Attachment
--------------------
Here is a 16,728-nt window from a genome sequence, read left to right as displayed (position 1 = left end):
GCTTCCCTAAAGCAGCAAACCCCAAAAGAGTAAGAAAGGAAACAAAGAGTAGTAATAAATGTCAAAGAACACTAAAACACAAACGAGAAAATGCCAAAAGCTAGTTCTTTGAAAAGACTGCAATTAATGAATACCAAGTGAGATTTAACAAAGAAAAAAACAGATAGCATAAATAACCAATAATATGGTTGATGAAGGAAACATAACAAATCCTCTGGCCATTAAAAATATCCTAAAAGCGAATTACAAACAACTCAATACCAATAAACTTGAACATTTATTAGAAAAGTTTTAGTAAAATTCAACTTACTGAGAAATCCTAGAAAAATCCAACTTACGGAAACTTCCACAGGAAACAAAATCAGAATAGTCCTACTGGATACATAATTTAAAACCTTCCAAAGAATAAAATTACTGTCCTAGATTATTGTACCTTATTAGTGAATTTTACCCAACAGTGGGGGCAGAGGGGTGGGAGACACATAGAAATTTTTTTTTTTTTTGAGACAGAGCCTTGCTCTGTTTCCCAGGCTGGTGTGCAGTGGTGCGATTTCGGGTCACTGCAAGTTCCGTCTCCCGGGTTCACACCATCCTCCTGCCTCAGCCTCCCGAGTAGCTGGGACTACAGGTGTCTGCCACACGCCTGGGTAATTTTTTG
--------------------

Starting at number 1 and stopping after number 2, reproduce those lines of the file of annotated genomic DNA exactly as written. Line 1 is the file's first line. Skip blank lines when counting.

Here is a 16,728-nt window from a genome sequence, read left to right as displayed (position 1 = left end):
GCTTCCCTAAAGCAGCAAACCCCAAAAGAGTAAGAAAGGAAACAAAGAGTAGTAATAAATGTCAAAGAACACTAAAACACAAACGAGAAAATGCCAAAAGCTAGTTCTTTGAAAAGACTGCAATTAATGAATACCAAGTGAGATTTAACAAAGAAAAAAACAGATAGCATAAATAACCAATAATATGGTTGATGAAGGAAACATAACAAATCCTCTGGCCATTAAAAATATCCTAAAAGCGAATTACAAACAACTCAATACCAATAAACTTGAACATTTATTAGAAAAGTTTTAGTAAAATTCAACTTACTGAGAAATCCTAGAAAAATCCAACTTACGGAAACTTCCACAGGAAACAAAATCAGAATAGTCCTACTGGATACATAATTTAAAACCTTCCAAAGAATAAAATTACTGTCCTAGATTATTGTACCTTATTAGTGAATTTTACCCAACAGTGGGGGCAGAGGGGTGGGAGACACATAGAAATTTTTTTTTTTTTTGAGACAGAGCCTTGCTCTGTTTCCCAGGCTGGTGTGCAGTGGTGCGATTTCGGGTCACTGCAAGTTCCGTCTCCCGGGTTCACACCATCCTCCTGCCTCAGCCTCCCGAGTAGCTGGGACTACAGGTGTCTGCCACACGCCTGGGTAATTTTTTG